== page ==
When the Spanish started colonizing the Americas or the ‘new world’, they brought shutters along, where they graced windows of the decadent plantation homes that were built in the southern American states – hence the term ‘plantation shutters’, albeit with broader louver vanes than their British counterpart.

Venetian Blinds:


It is said that Venetian window blinds were in existence well before the founding of the city of Venice in 452 AD – the ancient Romans, Egyptians and Chinese were said to have used blinds made of sticks, reeds and bamboo respectively as screens from the sun, for privacy and to ventilate their living spaces. It was not until 1757 that a Frenchman advertised blinds with ‘adjustable’ slats – a new invention, the origins of which remains obscure even today. So, that effectively debunks the myth that Marco Polo brought them back from his travels in China, as there’s a vast difference in the time span that he made his travels in the late 1200’s, and the 1700’s when blinds made its appearance in Europe.


By the end of the 1700’s, they were spotted in wealthier homes, shops, churches, and commercial buildings in England and the English colonies. The then Virginia Governor Thomas Jefferson was said to have ordered a package of ‘Venetian Window Blinds’ when he moved from Williamsburg to Richmond.

Roman Shades:


But the origins of fabric shades definitely has roots in ancient Rome in a far back as he first century AD, when the Colosseum or the Flavian amphitheatre was built to host spectacular public entertainment events such as gladiator fights, wild animal hunts and public executions. During this time, as lots of dust spewed into air due to building materials being hauled to the Colosseum construction site, home dwellers hung wet cloth over door and window openings to protect against the dust that threatened to choke them. This in effect led to cooler interiors as well, which gave rise to the trend of using colorfully decorative fabrics suspended from rods to keep out the dust and protect against the harsh heat of the sun! Later, when the Colosseum began to function, and the hot sun detracted the spectators from using the upper unshaded stands, a thick canvas-like shading was projected over the stands using pulleys and ropes to provide the much-needed cover from the sun. This pulley system had people try out the same for the window coverings of their homes so that they could open the shades when the sun went down for better ventilation and view. Voila! You now had the immensely popular Roman Shades!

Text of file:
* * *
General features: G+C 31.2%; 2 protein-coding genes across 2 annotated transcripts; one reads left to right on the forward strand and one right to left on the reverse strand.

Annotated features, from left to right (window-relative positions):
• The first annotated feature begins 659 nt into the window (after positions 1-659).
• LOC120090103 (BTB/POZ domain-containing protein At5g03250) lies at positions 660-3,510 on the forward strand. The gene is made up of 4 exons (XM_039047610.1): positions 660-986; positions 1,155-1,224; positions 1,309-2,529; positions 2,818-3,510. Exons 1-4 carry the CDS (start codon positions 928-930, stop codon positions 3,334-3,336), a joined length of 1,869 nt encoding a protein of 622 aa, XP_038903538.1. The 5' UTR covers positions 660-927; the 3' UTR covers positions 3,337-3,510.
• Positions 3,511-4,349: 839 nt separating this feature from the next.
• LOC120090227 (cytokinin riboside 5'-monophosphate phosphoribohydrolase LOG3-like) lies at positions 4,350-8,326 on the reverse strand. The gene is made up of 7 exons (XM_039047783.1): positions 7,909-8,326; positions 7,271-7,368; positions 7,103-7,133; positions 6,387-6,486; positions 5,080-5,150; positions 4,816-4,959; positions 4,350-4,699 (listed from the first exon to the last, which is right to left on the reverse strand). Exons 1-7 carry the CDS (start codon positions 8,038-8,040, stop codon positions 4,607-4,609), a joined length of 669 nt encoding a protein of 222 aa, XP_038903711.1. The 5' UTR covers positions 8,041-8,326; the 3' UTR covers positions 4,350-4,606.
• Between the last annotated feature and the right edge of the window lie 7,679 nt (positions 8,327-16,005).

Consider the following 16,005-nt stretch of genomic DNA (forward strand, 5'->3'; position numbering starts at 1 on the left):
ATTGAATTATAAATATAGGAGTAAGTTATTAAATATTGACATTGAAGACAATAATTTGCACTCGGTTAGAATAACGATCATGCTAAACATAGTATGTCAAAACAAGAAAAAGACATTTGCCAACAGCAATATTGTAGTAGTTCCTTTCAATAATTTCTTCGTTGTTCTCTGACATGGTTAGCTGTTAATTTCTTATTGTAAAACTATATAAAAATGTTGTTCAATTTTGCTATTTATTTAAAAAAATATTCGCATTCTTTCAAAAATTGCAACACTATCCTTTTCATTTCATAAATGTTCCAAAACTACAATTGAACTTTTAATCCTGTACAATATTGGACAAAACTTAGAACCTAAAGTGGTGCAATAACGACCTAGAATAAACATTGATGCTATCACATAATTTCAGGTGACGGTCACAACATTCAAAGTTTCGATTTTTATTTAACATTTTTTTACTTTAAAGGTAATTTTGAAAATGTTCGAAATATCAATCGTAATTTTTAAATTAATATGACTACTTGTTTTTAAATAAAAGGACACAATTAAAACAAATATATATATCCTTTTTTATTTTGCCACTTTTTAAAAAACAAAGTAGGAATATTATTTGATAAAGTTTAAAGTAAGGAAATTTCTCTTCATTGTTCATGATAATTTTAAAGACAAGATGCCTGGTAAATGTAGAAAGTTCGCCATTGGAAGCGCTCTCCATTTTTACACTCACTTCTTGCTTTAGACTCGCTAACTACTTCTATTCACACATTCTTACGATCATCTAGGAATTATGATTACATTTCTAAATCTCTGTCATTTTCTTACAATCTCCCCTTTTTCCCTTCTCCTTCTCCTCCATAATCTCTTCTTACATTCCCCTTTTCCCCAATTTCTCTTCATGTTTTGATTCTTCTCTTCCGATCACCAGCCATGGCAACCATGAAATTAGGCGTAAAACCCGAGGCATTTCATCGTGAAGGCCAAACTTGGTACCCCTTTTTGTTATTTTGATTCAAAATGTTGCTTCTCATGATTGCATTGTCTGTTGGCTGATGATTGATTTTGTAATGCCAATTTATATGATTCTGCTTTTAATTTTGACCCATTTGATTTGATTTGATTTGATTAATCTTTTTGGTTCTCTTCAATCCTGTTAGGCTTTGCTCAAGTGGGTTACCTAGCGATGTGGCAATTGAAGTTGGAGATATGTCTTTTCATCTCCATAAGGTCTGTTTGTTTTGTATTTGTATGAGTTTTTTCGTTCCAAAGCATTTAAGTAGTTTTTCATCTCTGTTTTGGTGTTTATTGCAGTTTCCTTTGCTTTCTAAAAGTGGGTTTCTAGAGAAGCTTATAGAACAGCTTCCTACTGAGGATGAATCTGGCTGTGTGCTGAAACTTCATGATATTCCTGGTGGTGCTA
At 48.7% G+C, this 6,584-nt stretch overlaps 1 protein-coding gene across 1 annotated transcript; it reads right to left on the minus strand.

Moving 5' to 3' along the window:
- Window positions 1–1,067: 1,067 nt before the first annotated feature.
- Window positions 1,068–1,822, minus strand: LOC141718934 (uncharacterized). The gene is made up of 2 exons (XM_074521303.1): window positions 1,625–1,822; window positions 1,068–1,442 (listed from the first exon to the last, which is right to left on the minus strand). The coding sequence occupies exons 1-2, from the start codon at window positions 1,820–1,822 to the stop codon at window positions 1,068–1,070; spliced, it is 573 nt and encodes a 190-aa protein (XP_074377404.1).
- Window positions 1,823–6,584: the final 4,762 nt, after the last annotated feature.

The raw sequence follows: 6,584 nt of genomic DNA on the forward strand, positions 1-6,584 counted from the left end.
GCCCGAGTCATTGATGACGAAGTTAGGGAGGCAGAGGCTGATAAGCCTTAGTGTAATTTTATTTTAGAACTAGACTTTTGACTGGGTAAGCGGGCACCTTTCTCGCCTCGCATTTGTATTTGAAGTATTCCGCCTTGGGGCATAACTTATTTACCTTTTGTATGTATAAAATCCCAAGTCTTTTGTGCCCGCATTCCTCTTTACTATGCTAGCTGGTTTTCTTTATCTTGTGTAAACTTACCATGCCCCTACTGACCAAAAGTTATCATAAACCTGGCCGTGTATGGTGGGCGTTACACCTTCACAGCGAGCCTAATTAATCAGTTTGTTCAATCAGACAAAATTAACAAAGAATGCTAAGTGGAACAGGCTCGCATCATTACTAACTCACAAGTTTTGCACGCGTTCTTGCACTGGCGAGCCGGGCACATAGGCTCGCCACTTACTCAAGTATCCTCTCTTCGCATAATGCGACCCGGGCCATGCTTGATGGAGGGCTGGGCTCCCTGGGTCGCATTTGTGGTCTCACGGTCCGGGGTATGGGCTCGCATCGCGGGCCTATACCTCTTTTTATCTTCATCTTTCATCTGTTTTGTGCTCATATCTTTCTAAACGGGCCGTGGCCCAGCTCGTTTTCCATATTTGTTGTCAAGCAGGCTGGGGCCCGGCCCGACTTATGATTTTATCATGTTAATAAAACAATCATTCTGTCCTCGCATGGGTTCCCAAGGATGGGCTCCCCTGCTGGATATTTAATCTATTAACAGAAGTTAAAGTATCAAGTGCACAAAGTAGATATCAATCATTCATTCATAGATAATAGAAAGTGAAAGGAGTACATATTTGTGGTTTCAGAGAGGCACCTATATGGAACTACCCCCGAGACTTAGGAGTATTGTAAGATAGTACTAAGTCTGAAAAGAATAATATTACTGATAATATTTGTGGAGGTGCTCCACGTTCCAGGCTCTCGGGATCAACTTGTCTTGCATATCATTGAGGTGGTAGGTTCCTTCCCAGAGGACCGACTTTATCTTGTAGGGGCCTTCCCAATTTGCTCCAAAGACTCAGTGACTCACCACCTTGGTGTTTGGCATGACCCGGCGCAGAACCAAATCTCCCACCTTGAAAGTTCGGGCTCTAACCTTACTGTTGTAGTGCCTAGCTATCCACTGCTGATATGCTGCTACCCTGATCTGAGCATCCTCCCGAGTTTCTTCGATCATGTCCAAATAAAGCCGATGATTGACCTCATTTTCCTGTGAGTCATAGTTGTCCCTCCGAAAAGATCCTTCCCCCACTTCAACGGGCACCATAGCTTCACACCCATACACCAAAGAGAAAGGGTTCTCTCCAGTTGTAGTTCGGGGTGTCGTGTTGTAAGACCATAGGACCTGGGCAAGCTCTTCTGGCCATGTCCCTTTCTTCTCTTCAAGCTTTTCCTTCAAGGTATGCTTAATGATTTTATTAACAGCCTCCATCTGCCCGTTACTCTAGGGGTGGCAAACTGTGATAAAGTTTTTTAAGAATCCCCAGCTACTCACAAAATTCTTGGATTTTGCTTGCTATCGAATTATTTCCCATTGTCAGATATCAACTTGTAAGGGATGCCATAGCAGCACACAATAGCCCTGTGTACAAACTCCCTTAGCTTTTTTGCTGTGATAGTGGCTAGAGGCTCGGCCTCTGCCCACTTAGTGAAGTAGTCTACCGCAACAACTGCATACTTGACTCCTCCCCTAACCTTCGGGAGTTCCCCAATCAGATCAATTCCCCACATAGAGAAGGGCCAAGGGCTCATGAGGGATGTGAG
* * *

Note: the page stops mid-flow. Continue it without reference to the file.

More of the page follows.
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Necessity is the mother of all invention, so that being the nature of the beast, the roller shades soon followed suit, quickly mechanized to appeal to the ever expanding needs of society. Today we have numerous types of window shades to fulfill needs of view, privacy, sun blocking, insulation, and interior decor. And automation in window covering operations rule the roost, a necessity today, in keeping with sustainability and security. From humble beginnings, the wooden window shutters have traveled the centuries to provide insular delight to users. Today we have shutters from Norman, with vanes that can be operated automatically with timers, for seamless functioning in accordance with sustainability norms!